I recently tweeted the mantra below as part of a writing workshop I participated in.
Good for the mind. Food for the soul. A positive thing.
But change can be a fearsome beast in the wrong hands, easier to hide from instead of facing front on. Easier to stick with what you know, not what you should be doing.
I used to be something of a change embracer.
Over the past decade, I changed location, house, even my passport. It’s not always been smooth sailing, often emotionally fraught, generally riddled with unknowns. On balance though, change has been a good thing and key to the process of moving forward.
I’ve found one aspect of my life difficult to change.
My working life.
|Photo credit: Bits of Truth|
Fix it when it’s broke
I’ve been an office worker my entire adult working life. I’ve been in government for ten years, in a blue chip corporation prior to that. In both sectors, I’ve worked in traditional office jobs, devoid of flexibility and misaligned with my outlook on life.
Both roles have been a means to an end, a way to pay the bills while I worked on the other aspects of my life abroad – family, lifestyle, our home.
In the past twelve months, I’ve reached something of a tipping point. A craving to change this final piece of the puzzle. When a job leaves you feeling like a square peg being bashed into a round hole, it’s time to fix it.
But how to do it?
Change isn’t easy
Change doesn’t happen overnight – you have to work at it, chip away at the edges, shape and mould it until it feels right. Even so, I still wonder why it’s taken me this long to change such a major part of my life.
Fear of the unknown? Uncertainty about what comes next? Indecision and procrastination?
Or maybe all of the above.
I advocate the need to live life differently and I blog, write and share about living the dream, but I haven’t entirely practiced what I preach. I still work the 9-5 grind and I yearn for the day when I no longer sit in the early morning carnage otherwise known as peak hour traffic. In my experience, you can tweak and fiddle with your life here and there but, if the working day isn’t right, then the total experience doesn’t quite add up.
In part, I blame this blog. It’s opened up a can of worms.
It’s reignited my passion for writing. It’s shown me that when I write, I feel alive. Motivated. Fulfilled. Content.
Not only this, but it feels right.
Writing doesn’t pay the bills. Not yet. It’s a passion that may one day become something more. As the primary earner in our family, it isn’t enough. It’s an indulgence and a good habit but it isn’t a full-time job.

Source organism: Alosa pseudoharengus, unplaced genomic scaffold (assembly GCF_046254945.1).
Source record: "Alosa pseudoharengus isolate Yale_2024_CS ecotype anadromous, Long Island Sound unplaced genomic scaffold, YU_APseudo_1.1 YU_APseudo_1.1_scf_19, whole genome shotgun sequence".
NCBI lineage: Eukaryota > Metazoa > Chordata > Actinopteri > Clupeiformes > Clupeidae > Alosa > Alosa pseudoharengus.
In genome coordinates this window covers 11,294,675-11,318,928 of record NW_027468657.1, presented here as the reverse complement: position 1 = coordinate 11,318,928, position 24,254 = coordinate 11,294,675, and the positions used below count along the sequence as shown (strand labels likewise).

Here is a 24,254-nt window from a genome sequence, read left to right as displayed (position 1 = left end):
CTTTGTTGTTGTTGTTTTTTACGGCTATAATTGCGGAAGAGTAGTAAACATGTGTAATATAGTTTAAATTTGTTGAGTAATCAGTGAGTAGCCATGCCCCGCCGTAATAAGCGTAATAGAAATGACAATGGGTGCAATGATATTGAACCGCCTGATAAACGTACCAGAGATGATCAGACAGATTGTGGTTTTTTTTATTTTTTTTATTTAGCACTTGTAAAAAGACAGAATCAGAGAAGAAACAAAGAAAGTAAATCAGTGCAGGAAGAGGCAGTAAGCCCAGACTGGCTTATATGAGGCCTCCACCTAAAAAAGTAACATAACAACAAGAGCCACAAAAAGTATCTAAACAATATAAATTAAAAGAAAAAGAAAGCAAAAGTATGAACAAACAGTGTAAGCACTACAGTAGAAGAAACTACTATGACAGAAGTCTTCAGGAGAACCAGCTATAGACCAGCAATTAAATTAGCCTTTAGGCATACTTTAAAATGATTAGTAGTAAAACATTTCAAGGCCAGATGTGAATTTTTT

So what to do about that day job?
Aiming for location independence
Something I heard recently that piqued my curiosity was location independence or the ability to work from wherever you want, whenever you want and in a number of fields.
But is it realistic or just another new fad?
It seems that location independent roles are an entirely flexible way of working but they only suit certain careers or job choices. If you want to work from your log cabin in Northern Ontario, you can. Booking cheap holidays to Rhodes and planning to work from the beach? No problem.
Location independence is a fresh take on the way jobs are defined and offer complete freedom and independence. But are these roles only useful for travellers or freelancers hoping to earn a minimal wage if they’re lucky?
Is it realistic in this day and age, with the financial and physical constraints that come with daily life, to work independently and forge a meaningful and sustainable career?
Increasingly, with expats like myself, we look to find new ways to increase and share the time we spend with family and friends in the countries that we live in and have loved. The ability to work between the UK and Australia is a case in point. Six months here, six months there. It sounds like the ultimate flexible working arrangement… or is it?
So I put it to you.
Have you worked independently of any particular location? Have you worked the 9-5 office job and sought out such a change? If so, how did you do it and what did you do? Is location independence a realistic goal?
Or do you simply crave change in your life and is fear of change or the unknown stopping you?
Please do leave your thoughts below.